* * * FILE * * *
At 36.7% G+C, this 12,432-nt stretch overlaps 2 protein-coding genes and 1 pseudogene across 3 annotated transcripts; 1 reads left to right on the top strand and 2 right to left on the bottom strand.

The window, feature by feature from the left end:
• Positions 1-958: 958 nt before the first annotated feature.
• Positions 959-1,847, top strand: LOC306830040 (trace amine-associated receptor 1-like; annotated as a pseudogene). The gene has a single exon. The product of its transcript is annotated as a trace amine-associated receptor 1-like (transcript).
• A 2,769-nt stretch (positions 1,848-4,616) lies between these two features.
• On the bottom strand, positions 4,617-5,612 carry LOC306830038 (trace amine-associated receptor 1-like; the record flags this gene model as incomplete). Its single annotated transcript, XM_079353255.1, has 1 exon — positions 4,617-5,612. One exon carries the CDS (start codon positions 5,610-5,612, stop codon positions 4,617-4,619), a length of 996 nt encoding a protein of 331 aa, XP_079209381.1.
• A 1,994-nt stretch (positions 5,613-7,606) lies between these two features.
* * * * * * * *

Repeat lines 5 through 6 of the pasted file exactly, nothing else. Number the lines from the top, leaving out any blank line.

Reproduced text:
• A 2,769-nt stretch (positions 1,848-4,616) lies between these two features.
• On the bottom strand, positions 4,617-5,612 carry LOC306830038 (trace amine-associated receptor 1-like; the record flags this gene model as incomplete). Its single annotated transcript, XM_079353255.1, has 1 exon — positions 4,617-5,612. One exon carries the CDS (start codon positions 5,610-5,612, stop codon positions 4,617-4,619), a length of 996 nt encoding a protein of 331 aa, XP_079209381.1.